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Tips to Get Your Team on Board with New Tools: UCaaS Adoption Best Practices

January 09, 2019 by Brittney Kelsey

Person holding a cell phone using Fuze

The age of digital transformation is defined by rapid advances in technologies that continue to shape how we face challenges in the enterprise and offer innovative solutions to each one. This has lead to a high rate of change and adoption within organizations, as new tools like Fuze are developed and deployed with the goal of increasing efficiency and productivity across all teams.

But every business leader knows that often times the rollout of new solutions can become a problem in and of itself, as employees struggle with, and in some cases even resist, adoption of the new technologies and tools that their employers have selected and implemented. When it comes down to it, adoption of new technologies is change management. And it is hard.

Sure, the rollout of a new CRM or marketing automation platform is challenging but it may only affect a small percentage of the overall company. The issue is more complex for a communications and collaboration tool because it touches every employee within a company. At Fuze, we know the key to success of any new technology is adoption so we encourage our customers to have adoption plans in place. Over the past several months, I had the opportunity to meet with some of our customers to learn what is working for them.  Here are few steps leaders can take to get their teams on board with new tools.

Help your employees identify the problem you are trying to solve

When thinking about implementing a new UCaaS solution, the first step is to connect with your employees and start the conversation about the inefficiencies and challenges they face in their day to day work. Are they bogged down by using multiple tools to communicate with their teams? Do they have the technology they need to be able to work remotely? By guiding the conversation to the problem area you wish to address, you’ll enable employees to identify the problems and gaps themselves. In doing this, you’ll ensure employees feel like a part of the process. This will help them understand that a change is coming soon. Instead of resisting the new solution, they will be more likely to embrace it, as they will understand that it’s being put into place to address the problems that they themselves have already recognized.

Start small then go big

Share the new tools with small trial groups first before deploying across your entire organization. You could also consider bringing a few key employees in on part of the proof of concept to ensure all of the critical use cases or functionality they rely on day in and day out is part of the new solution. With a smaller group, you will be able to take more time to train them on using the new solution, and ensure that they both understand it and are using it properly. In time, these smaller teams will become experts in the new technology, enabling them to be an advocate and resource to the rest of the company. Once you’ve built these small groups, you can begin a larger rollout, using the smaller test teams to support both training and usage across the larger organization. This will make the implementation feel less of a “top-down” decision, and more an organic and seamless transformation.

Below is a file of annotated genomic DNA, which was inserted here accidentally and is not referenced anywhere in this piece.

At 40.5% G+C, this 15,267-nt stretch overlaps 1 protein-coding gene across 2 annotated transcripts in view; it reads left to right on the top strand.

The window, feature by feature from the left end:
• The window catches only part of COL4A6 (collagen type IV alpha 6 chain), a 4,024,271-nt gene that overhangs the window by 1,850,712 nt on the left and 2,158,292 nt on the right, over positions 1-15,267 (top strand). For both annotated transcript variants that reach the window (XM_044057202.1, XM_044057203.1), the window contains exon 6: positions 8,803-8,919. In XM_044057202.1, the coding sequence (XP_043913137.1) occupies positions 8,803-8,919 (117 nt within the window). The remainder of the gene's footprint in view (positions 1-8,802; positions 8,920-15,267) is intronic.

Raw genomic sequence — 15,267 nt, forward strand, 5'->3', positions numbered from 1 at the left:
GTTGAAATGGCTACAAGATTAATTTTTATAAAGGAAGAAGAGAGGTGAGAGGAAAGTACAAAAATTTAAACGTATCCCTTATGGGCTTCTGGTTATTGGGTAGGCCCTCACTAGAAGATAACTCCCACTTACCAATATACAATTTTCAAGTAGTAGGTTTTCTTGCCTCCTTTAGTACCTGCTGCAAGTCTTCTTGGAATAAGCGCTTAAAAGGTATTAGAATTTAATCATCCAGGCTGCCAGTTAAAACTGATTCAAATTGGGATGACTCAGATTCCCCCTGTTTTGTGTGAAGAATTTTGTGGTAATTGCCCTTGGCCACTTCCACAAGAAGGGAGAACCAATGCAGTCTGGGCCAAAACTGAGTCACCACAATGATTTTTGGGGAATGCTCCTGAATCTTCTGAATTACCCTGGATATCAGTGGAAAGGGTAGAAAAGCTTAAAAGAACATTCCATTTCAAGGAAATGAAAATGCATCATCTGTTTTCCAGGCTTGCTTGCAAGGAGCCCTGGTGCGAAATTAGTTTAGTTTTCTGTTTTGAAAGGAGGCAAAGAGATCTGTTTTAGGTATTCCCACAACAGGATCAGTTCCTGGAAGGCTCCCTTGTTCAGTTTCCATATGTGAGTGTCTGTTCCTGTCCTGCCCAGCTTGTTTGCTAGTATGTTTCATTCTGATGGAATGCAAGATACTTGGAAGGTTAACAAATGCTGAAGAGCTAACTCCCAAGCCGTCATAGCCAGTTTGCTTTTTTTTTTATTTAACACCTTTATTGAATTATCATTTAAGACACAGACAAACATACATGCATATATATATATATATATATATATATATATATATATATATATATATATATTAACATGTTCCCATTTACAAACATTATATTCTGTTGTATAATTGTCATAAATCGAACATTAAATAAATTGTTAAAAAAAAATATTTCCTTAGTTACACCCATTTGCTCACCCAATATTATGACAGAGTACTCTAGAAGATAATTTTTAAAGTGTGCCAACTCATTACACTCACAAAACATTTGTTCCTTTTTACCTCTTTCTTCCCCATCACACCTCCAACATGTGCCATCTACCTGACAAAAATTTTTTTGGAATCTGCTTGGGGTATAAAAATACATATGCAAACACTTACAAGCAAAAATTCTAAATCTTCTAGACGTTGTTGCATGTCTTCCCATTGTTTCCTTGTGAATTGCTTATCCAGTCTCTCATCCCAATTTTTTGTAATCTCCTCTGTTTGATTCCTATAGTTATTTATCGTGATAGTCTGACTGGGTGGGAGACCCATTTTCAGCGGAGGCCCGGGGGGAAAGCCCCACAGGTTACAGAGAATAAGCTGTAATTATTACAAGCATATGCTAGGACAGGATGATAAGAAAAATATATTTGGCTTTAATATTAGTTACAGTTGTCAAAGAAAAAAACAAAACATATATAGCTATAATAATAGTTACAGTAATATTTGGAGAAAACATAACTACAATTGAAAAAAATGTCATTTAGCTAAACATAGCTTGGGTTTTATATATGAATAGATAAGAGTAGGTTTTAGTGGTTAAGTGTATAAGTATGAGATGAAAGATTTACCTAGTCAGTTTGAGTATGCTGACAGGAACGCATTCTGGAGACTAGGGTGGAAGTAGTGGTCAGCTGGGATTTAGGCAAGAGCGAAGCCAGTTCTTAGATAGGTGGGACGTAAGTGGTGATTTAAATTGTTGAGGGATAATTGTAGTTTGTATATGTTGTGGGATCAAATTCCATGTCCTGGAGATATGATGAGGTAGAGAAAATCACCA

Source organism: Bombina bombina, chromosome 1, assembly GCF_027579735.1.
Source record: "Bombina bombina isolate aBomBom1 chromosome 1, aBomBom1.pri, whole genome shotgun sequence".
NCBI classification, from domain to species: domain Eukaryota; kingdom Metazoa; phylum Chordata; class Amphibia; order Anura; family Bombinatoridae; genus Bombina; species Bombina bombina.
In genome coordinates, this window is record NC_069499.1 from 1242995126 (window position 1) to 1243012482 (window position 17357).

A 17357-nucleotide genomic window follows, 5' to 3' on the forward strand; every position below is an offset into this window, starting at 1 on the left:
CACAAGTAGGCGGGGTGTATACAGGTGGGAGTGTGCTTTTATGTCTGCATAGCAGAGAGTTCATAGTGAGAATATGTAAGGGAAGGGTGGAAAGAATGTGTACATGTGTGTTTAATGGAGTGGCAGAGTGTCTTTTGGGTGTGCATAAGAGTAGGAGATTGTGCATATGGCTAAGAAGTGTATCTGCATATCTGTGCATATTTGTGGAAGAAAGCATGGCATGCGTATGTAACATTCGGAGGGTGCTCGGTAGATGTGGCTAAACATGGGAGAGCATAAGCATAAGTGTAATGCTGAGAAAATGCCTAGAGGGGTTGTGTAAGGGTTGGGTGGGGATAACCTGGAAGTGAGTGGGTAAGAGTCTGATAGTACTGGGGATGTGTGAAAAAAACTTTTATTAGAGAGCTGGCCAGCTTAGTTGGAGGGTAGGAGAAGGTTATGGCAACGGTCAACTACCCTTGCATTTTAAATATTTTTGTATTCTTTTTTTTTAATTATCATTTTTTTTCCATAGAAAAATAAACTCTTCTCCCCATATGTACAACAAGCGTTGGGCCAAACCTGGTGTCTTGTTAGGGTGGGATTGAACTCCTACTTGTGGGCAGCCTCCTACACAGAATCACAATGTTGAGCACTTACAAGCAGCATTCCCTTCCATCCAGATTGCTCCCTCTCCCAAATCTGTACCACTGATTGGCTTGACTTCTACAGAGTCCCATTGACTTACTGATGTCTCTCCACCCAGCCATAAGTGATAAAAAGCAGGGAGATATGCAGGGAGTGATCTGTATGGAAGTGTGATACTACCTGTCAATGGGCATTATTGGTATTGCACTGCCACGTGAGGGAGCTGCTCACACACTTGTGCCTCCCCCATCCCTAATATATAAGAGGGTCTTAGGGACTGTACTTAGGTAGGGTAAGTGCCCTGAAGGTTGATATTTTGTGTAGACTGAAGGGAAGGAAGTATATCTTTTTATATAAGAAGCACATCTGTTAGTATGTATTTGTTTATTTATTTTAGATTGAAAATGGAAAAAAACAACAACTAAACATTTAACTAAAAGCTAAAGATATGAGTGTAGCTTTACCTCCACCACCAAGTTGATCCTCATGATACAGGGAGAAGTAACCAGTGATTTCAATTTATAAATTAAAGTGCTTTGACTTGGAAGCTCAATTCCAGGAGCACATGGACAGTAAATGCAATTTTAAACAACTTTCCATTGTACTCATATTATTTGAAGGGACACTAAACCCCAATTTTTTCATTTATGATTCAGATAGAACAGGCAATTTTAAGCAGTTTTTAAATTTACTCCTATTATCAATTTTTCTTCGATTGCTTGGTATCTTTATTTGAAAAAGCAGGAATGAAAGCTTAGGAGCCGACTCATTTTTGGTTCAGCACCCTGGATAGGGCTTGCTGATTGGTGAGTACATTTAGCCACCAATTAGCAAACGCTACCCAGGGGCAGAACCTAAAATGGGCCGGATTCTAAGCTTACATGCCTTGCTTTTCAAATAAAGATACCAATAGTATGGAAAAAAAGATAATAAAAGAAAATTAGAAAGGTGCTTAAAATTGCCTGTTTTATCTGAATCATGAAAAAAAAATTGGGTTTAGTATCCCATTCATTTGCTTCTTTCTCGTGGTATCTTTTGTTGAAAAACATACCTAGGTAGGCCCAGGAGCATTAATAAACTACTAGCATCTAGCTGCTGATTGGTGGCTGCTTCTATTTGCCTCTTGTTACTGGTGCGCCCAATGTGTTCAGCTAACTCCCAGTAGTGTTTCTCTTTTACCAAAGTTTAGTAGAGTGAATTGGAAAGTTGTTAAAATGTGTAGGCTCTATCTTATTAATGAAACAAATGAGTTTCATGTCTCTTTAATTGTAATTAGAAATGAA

Be communicative and compelling  

At the end of the day, the most important thing business leaders can do is to communicate clearly and compellingly to evoke attention and excitement around the new deployment. Every customer we spoke with about adoption best practices stressed the importance of communication. The workforce appreciate transparency, and as you begin to make the changes that will affect their day-to-day operations you should provide them with a clear understanding of why the change is taking place, how it will impact their work, and how you envision it having a positive impact on the efficiency and success of the business as a whole. Here are some ways you can communicate the change:

  • Hang up posters with the message that the new technology is coming
  • Leverage upcoming company meetings or events to share the news
  • Create an intranet with FAQs, go-live schedule, and links to more information
  • Create an end user training plan
  • Create a communications plan which may include emails or newsletters about the new technology
  • Plan a go-live day
  • Plan follow up communications to ensure the new tech is top of mind

Widespread change is often challenging, and it’s unavoidable to transition from an old solution to a new one without facing obstacles. As you approach a new company adoption, support your employees to identify and understand the change and you will be well on your way to a successful integration.

Brittney Kelsey
Brittney Kelsey

Brittney is the manager of customer engagements. 

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